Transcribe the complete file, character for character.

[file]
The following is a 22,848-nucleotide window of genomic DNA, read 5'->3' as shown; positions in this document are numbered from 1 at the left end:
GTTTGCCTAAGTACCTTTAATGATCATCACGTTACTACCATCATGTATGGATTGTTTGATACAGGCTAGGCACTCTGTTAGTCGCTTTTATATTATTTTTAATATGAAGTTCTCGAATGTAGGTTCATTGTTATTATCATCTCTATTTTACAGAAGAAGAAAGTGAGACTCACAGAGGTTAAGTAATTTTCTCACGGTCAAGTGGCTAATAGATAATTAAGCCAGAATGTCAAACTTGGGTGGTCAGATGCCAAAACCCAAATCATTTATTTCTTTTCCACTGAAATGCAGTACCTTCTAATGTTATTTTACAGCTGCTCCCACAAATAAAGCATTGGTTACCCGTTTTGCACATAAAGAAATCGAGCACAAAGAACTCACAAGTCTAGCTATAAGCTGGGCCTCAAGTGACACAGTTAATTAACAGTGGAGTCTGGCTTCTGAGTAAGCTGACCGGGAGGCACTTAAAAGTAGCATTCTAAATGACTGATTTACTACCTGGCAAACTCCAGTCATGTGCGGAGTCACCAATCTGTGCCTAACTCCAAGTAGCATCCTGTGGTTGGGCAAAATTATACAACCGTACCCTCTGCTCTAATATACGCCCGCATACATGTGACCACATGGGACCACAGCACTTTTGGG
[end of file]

The following is a 22,848-nucleotide window of genomic DNA, read 5'->3' as shown; positions in this document are numbered from 1 at the left end:
GTTTGCCTAAGTACCTTTAATGATCATCACGTTACTACCATCATGTATGGATTGTTTGATACAGGCTAGGCACTCTGTTAGTCGCTTTTATATTATTTTTAATATGAAGTTCTCGAATGTAGGTTCATTGTTATTATCATCTCTATTTTACAGAAGAAGAAAGTGAGACTCACAGAGGTTAAGTAATTTTCTCACGGTCAAGTGGCTAATAGATAATTAAGCCAGAATGTCAAACTTGGGTGGTCAGATGCCAAAACCCAAATCATTTATTTCTTTTCCACTGAAATGCAGTACCTTCTAATGTTATTTTACAGCTGCTCCCACAAATAAAGCATTGGTTACCCGTTTTGCACATAAAGAAATCGAGCACAAAGAACTCACAAGTCTAGCTATAAGCTGGGCCTCAAGTGACACAGTTAATTAACAGTGGAGTCTGGCTTCTGAGTAAGCTGACCGGGAGGCACTTAAAAGTAGCATTCTAAATGACTGATTTACTACCTGGCAAACTCCAGTCATGTGCGGAGTCACCAATCTGTGCCTAACTCCAAGTAGCATCCTGTGGTTGGGCAAAATTATACAACCGTACCCTCTGCTCTAATATACGCCCGCATACATGTGACCACATGGGACCACAGCACTTTTGGG